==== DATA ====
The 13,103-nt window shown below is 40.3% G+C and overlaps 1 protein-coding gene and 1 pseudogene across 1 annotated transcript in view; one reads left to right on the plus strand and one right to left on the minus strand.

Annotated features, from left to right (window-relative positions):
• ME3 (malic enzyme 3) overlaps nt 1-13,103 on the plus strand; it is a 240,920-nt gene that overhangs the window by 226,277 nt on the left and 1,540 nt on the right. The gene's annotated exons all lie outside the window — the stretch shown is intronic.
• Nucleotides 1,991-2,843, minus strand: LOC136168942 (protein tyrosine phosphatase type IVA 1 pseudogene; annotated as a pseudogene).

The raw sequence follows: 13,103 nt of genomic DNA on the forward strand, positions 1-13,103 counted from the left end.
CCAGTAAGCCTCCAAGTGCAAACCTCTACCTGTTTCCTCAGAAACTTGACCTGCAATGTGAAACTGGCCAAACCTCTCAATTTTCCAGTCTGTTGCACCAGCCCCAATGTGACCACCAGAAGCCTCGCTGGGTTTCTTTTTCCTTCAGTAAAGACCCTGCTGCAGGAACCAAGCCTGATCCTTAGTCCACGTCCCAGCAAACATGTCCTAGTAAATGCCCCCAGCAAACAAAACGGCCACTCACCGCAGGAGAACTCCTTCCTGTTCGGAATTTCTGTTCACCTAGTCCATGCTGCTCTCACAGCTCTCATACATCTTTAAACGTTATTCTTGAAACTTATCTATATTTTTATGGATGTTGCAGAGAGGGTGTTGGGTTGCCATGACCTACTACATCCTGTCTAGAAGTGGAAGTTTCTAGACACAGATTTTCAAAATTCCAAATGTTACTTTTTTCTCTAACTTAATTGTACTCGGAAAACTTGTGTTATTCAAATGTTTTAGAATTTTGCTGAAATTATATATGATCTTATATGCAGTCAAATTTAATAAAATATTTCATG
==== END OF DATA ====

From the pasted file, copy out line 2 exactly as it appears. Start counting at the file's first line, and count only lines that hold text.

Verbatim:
Annotated features, from left to right (window-relative positions):